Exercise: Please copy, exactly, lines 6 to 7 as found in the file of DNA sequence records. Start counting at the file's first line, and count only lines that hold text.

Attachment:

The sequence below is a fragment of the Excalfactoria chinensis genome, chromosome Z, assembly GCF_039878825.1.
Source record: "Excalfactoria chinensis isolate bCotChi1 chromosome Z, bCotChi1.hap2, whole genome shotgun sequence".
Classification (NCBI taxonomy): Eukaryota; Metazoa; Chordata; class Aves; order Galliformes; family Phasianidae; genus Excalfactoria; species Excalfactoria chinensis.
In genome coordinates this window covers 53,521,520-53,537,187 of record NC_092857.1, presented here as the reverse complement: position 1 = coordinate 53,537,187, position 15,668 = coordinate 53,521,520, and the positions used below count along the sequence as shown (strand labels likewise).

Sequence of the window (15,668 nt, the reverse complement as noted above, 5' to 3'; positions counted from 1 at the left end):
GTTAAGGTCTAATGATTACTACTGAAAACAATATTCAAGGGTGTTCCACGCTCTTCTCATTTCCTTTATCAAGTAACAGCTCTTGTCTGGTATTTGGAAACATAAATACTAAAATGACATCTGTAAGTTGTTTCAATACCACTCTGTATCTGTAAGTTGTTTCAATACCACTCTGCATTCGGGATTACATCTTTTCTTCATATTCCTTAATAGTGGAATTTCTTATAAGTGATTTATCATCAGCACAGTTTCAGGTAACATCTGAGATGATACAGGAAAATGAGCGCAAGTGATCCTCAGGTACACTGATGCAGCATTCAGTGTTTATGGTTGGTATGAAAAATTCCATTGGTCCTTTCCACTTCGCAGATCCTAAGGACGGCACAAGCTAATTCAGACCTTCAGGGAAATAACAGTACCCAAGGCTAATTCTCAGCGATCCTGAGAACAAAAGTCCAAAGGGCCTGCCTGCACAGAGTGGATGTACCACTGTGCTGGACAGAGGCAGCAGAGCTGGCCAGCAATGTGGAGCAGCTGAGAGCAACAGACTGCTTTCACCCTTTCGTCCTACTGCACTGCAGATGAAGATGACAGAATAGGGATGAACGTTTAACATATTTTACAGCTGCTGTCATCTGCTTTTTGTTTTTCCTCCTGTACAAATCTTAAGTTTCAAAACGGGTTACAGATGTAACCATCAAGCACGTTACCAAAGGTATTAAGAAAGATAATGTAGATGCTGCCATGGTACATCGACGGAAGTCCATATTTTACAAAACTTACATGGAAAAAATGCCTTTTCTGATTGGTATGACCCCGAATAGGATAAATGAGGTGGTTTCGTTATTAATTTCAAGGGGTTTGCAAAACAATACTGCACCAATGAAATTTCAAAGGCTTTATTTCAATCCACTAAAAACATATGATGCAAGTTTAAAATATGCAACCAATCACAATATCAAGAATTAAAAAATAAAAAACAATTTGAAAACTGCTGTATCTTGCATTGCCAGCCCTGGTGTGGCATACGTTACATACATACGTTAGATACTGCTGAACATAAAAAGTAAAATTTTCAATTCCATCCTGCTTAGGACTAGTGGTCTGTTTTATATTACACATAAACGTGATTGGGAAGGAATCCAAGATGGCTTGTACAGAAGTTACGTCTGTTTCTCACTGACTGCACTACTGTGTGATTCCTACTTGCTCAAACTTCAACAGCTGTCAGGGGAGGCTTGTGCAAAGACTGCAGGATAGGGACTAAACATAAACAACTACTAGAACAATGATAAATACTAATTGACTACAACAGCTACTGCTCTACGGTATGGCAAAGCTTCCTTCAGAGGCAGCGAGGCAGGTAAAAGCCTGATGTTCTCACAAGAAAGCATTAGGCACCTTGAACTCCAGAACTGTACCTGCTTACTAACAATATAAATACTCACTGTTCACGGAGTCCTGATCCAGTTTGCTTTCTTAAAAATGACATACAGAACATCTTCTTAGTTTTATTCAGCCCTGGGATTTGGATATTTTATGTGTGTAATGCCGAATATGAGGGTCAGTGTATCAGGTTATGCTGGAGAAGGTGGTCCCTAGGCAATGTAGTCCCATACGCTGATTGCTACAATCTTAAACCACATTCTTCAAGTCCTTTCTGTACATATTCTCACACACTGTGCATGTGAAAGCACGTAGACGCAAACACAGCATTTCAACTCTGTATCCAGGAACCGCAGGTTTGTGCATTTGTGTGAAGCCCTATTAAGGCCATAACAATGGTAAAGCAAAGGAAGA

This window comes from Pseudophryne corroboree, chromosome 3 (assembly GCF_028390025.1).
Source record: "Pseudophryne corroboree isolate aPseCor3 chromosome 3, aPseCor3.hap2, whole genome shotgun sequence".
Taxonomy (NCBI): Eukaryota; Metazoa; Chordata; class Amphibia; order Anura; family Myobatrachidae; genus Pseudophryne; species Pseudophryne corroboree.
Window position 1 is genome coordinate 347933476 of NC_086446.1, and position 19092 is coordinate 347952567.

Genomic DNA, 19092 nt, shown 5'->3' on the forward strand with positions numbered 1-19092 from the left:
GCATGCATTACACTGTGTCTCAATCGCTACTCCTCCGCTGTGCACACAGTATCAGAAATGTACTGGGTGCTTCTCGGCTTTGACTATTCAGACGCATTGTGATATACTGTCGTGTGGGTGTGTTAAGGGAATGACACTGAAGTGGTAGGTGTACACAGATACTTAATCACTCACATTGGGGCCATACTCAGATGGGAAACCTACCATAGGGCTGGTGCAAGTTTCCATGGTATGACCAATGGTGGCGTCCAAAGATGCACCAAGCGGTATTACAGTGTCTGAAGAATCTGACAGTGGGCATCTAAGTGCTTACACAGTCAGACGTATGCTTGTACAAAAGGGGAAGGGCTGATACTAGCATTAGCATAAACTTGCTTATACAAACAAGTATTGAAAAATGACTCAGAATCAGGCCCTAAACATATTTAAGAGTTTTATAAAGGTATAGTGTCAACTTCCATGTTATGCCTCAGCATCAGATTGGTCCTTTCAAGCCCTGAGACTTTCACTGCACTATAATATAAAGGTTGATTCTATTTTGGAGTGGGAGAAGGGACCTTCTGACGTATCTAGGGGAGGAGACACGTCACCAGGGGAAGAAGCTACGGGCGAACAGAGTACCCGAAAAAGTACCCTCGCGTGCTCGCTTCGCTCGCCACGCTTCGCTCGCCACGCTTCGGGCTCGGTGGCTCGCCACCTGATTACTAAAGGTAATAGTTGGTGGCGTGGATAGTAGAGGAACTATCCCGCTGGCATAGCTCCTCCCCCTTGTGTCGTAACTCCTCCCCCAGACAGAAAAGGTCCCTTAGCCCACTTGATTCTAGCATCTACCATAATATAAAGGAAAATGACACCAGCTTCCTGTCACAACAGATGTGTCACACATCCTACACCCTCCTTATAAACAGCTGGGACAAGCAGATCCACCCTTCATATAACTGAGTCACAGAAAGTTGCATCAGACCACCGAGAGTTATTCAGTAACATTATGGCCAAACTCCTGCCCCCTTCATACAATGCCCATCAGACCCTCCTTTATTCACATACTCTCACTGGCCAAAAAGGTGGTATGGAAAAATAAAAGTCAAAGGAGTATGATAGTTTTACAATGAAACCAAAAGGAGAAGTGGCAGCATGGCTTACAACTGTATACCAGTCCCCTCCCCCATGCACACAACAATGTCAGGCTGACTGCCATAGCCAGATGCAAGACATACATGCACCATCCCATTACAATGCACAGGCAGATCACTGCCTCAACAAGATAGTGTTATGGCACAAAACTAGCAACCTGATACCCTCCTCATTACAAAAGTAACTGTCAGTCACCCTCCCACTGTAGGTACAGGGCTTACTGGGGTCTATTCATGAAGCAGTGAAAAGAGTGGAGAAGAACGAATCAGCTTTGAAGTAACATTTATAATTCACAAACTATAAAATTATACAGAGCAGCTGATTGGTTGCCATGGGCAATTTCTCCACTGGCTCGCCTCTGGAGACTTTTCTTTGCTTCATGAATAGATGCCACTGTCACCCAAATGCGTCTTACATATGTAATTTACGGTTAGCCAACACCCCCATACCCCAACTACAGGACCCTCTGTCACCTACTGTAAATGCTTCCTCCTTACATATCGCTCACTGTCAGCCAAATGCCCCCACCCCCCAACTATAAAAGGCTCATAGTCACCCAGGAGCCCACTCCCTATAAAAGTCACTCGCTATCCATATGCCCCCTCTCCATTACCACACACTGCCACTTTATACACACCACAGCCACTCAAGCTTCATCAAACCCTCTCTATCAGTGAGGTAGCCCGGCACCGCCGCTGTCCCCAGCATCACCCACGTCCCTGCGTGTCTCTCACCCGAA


GTTAAGGTCTAATGATTACTACTGAAAACAATATTCAAGGGTGTTCCACGCTCTTCTCATTTCCTTTATCAAGTAACAGCTCTTGTCTGGTATTTGGAAACATAAATACTAAAATGACATCTGTAAGTTGTTTCAATACCACTCTGTATCTGTAAGTTGTTTCAATACCACTCTGCATTCGGGATTACATCTTTTCTTCATATTCCTTAATAGTGGAATTTCTTATAAGTGATTTATCATCAGCACAGTTTCAGGTAACATCTGAGATGATACAGGAAAATGAGCGCAAGTGATCCTCAGGTACACTGATGCAGCATTCAGTGTTTATGGTTGGTATGAAAAATTCCATTGGTCCTTTCCACTTCGCAGATCCTAAGGACGGCACAAGCTAATTCAGACCTTCAGGGAAATAACAGTACCCAAGGCTAATTCTCAGCGATCCTGAGAACAAAAGTCCAAAGGGCCTGCCTGCACAGAGTGGATGTACCACTGTGCTGGACAGAGGCAGCAGAGCTGGCCAGCAATGTGGAGCAGCTGAGAGCAACAGACTGCTTTCACCCTTTCGTCCTACTGCACTGCAGATGAAGATGACAGAATAGGGATGAACGTTTAACATATTTTACAGCTGCTGTCATCTGCTTTTTGTTTTTCCTCCTGTACAAATCTTAAGTTTCAAAACGGGTTACAGATGTAACCATCAAGCACGTTACCAAAGGTATTAAGAAAGATAATGTAGATGCTGCCATGGTACATCGACGGAAGTCCATATTTTACAAAACTTACATGGAAAAAATGCCTTTTCTGATTGGTATGACCCCGAATAGGATAAATGAGGTGGTTTCGTTATTAATTTCAAGGGGTTTGCAAAACAATACTGCACCAATGAAATTTCAAAGGCTTTATTTCAATCCACTAAAAACATATGATGCAAGTTTAAAATATGCAACCAATCACAATATCAAGAATTAAAAAATAAAAAACAATTTGAAAACTGCTGTATCTTGCATTGCCAGCCCTGGTGTGGCATACGTTACATACATACGTTAGATACTGCTGAACATAAAAAGTAAAATTTTCAATTCCATCCTGCTTAGGACTAGTGGTCTGTTTTATATTACACATAAACGTGATTGGGAAGGAATCCAAGATGGCTTGTACAGAAGTTACGTCTGTTTCTCACTGACTGCACTACTGTGTGATTCCTACTTGCTCAAACTTCAACAGCTGTCAGGGGAGGCTTGTGCAAAGACTGCAGGATAGGGACTAAACATAAACAACTACTAGAACAATGATAAATACTAATTGACTACAACAGCTACTGCTCTACGGTATGGCAAAGCTTCCTTCAGAGGCAGCGAGGCAGGTAAAAGCCTGATGTTCTCACAAGAAAGCATTAGGCACCTTGAACTCCAGAACTGTACCTGCTTACTAACAATATAAATACTCACTGTTCACGGAGTCCTGATCCAGTTTGCTTTCTTAAAAATGACATACAGAACATCTTCTTAGTTTTATTCAGCCCTGGGATTTGGATATTTTATGTGTGTAATGCCGAATATGAGGGTCAGTGTATCAGGTTATGCTGGAGAAGGTGGTCCCTAGGCAATGTAGTCCCATACGCTGATTGCTACAATCTTAAACCACATTCTTCAAGTCCTTTCTGTACATATTCTCACACACTGTGCATGTGAAAGCACGTAGACGCAAACACAGCATTTCAACTCTGTATCCAGGAACCGCAGGTTTGTGCATTTGTGTGAAGCCCTATTAAGGCCATAACAATGGTAAAGCAAAGGAAGA

This window comes from Pseudophryne corroboree, chromosome 3 (assembly GCF_028390025.1).